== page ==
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Ch23
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Ch23

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  • 1. Urbanization in Less-Developed Countries Chapter 23
  • 2. Issues
    • Rapid population growth in LDCs (peripheral areas of the world)
    • Advances of the 3 rd Agricultural Revolution push people off of the land
    • New international division of labor (global cores and peripheries)
    • Overurbanization—cities are growing more rapidly than their jobs and housing can sustain.
  • 3.  
  • 4. 20 largest cities in 2004
  • 5. Historical perspective
    • Sometimes cities were established where no significant urban settlement existed. The colonial imprint is pervasive.
      • Mumbai (Bombay)
      • Koltata (Calcutta)
      • Ho Chi Minh City (Saigon)
      • Hong Kong
      • Jakarta
      • Nairobi
  • 6. Historical perspective
    • Some had colonial functions grafted onto existing settlement. (The colonial imprint is most visible in the center of the city.)
      • Mexico City
      • Shanghai
      • Tunis
      • Delhi
  • 7. Latin American Cities
    • Laws of the Indies
      • Gridiron with rectangular blocks
      • Central plaza with Catholic church, government buildings, and shops
      • Wealthy lived close to the plaza
      • Middle and lower income further out
    San Miguel, Mexico
  • 8. The Latin American City
    • CBD includes a modern self-contained commercial district and a separate traditional mixed market area with street-oriented businesses
  • 9. The Latin American City
    • Commercial spine surrounded by elite residential sector
    • Best urban services and most of the high end locations outside the CBD
    • Suburban shopping center might compete with the downtown
  • 10. The Latin American City
    • Modern suburban industrial park at the end of a railroad or main highway.
  • 11. The Latin American City
    • Zone of maturity surrounding the CBD
      • Middle income
      • Good infrastructure
      • Some gentrification
  • 12. The Latin American City
    • In situ accretion with lower income neighborhoods
    • Homes are often in a state of construction (many homes have half-finished rooms or second stories
  • 13. The Latin American City
    • Peripheral squatter settlements
      • Recent migrants to city
      • Self-built
      • Almost completely without urban services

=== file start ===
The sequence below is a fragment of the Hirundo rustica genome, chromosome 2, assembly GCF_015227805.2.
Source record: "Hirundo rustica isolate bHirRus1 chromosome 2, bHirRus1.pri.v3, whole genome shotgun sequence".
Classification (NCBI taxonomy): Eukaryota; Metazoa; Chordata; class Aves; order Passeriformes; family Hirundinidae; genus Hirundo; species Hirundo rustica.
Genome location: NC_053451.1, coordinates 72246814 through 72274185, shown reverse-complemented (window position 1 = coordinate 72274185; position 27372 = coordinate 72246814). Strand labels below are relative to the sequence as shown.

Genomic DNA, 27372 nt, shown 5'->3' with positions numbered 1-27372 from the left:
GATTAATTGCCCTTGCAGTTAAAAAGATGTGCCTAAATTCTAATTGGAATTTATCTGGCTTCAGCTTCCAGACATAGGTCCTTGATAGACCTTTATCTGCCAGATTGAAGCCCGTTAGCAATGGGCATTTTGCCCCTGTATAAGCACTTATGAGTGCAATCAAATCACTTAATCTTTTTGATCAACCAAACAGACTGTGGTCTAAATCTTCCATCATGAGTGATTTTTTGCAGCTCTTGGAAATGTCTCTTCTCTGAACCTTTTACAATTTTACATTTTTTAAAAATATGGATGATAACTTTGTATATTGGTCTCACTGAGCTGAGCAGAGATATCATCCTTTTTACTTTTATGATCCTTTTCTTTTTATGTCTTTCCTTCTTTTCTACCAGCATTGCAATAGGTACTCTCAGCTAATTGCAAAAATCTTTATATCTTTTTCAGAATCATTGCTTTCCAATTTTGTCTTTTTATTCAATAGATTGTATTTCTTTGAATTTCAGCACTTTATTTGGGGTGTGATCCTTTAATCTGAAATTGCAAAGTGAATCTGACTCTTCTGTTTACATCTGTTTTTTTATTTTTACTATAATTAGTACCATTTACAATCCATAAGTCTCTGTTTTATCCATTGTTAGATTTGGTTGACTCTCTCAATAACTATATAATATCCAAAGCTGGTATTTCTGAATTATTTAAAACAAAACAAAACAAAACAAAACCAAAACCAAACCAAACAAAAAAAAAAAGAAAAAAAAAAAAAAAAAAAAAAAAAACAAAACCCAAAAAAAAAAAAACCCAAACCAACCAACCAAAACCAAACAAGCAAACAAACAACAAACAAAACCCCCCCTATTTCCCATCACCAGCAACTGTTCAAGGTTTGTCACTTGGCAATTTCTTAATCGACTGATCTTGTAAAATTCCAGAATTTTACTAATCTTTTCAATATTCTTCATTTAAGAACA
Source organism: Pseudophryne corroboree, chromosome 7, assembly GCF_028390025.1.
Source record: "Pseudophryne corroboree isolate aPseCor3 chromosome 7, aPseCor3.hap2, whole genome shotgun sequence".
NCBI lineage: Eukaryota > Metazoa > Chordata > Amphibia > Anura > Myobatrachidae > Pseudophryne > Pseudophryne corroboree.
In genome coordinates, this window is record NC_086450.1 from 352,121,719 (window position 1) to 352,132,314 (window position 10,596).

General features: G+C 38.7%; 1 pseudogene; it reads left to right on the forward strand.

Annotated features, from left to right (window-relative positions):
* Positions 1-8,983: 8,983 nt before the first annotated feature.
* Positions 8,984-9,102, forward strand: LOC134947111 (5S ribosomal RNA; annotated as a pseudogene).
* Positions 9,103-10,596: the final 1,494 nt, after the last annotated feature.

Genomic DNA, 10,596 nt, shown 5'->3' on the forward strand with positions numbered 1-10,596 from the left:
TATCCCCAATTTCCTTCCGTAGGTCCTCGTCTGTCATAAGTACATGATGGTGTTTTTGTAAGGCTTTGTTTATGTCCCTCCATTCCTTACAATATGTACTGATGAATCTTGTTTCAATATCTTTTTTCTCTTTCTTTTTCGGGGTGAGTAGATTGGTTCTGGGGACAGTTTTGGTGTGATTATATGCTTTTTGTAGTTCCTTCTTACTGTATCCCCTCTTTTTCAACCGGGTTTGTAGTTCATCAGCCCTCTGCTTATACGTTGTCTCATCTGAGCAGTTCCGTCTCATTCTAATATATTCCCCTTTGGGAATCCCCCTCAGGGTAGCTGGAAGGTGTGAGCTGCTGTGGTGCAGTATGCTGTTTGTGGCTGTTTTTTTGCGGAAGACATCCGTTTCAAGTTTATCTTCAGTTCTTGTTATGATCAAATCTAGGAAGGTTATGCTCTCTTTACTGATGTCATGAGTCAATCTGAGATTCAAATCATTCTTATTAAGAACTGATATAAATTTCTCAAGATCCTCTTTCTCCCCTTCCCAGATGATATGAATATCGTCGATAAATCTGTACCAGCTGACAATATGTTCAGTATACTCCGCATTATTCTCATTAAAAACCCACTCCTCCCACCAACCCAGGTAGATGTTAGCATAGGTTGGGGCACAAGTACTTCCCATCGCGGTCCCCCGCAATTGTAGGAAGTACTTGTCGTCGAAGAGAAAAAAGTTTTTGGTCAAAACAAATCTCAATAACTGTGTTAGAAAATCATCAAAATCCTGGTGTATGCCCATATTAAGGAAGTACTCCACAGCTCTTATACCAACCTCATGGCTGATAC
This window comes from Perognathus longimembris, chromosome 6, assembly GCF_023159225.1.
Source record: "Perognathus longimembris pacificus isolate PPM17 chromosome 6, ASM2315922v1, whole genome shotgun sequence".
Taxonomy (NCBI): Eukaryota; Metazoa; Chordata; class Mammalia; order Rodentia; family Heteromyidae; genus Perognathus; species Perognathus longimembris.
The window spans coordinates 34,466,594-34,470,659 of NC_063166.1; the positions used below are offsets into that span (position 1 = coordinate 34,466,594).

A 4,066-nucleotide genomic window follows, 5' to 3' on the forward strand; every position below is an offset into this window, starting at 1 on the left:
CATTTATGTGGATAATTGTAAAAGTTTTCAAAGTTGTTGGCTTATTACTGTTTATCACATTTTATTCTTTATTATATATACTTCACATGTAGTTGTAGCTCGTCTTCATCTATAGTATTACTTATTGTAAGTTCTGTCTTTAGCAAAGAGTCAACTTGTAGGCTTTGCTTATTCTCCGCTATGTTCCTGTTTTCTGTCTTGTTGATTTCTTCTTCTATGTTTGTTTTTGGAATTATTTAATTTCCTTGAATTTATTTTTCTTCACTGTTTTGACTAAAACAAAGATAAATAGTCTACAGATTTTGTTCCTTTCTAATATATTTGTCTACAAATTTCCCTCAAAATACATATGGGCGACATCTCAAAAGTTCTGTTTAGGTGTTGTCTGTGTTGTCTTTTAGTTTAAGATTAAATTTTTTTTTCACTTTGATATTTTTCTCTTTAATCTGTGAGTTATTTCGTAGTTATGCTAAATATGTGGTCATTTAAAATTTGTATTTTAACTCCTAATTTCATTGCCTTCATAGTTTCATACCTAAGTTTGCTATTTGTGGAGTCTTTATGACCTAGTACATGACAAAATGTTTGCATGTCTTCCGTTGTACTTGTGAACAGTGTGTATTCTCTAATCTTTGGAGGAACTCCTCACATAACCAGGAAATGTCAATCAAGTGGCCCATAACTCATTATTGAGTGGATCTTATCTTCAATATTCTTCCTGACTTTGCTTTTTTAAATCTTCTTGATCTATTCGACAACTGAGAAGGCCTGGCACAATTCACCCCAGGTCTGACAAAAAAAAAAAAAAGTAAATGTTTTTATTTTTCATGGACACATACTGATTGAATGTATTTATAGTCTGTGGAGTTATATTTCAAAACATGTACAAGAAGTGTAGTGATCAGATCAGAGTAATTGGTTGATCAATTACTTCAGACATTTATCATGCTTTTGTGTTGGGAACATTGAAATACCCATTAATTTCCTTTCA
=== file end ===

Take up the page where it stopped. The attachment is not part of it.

• 14. The Latin American City
    • Disamenity sectors along polluted rivers and industrial corridors
  • 15. Southeast Asian Cities
    • Often established by Europeans as gateway cities to facilitate control of Asian trade.
  • 16. Southeast Asian Cities
    • The port zone--the center of economic activity in the colonial era--has retained its importance
  • 17. Southeast Asian Cities
    • Instead of a single CBD, there are separate civic commercial/retail zones
    • --a government zone
    • --a Western Commercial
    • Zone
    • --one or more high density
    • “ alien” commercial zones
    • (often dominated by
    • ethnic Chinese or Indian)
  • 18. Southeast Asian Cities
    • New high-income suburbs have been built to accommodate recent growth
  • 19. Southeast Asian Cities
    • Squatter settlements are found in zones of disamenity throughout the city (along polluted rivers and at the edge of a built-up area)
  • 20. Southeast Asian Cities
    • A peripheral zone of intensive market gardening supplies fresh produce to the city’s markets.
  • 21. Southeast Asian Cities
    • The new industrial estate (probably owned by a multinational corporation) lies on the outskirts of the city.
  • 22. African Cities
    • Central city consists of three CBDs:
    • --Remnant of colonial CBD
    • --informal/periodic market zone
    • --transitional business center
  • 23. African Cities
    • Ethnic neighborhoods radiate in sectors
  • 24. African Cities
    • Mining and manufacturing zones are close by.
  • 25. African Cities
    • Satellite townships or squatter settlements exist in the periphery.
  • 26. The Developing World
    • Squatter settlements are found on the edges of cities.
    Rio favela Durban, South Africa
  • 27. The Developing World
    • Money sent home by immigrants are called remittances.
    • In 2003, immigrants in the US sent $30 billion abroad. (San Francisco Chronicle)
    --29% of Nicaragua’s GDP is from remittances. --Some see remittances as a tool for development.
  • 28. The Developing World
    • Informal economy
    “ Cooking Lady” in Peru Cleaning windshields The Dominican Republic Phone services In Africa Cooking lady in Peru
  • 29.  
  • 30. Lagos

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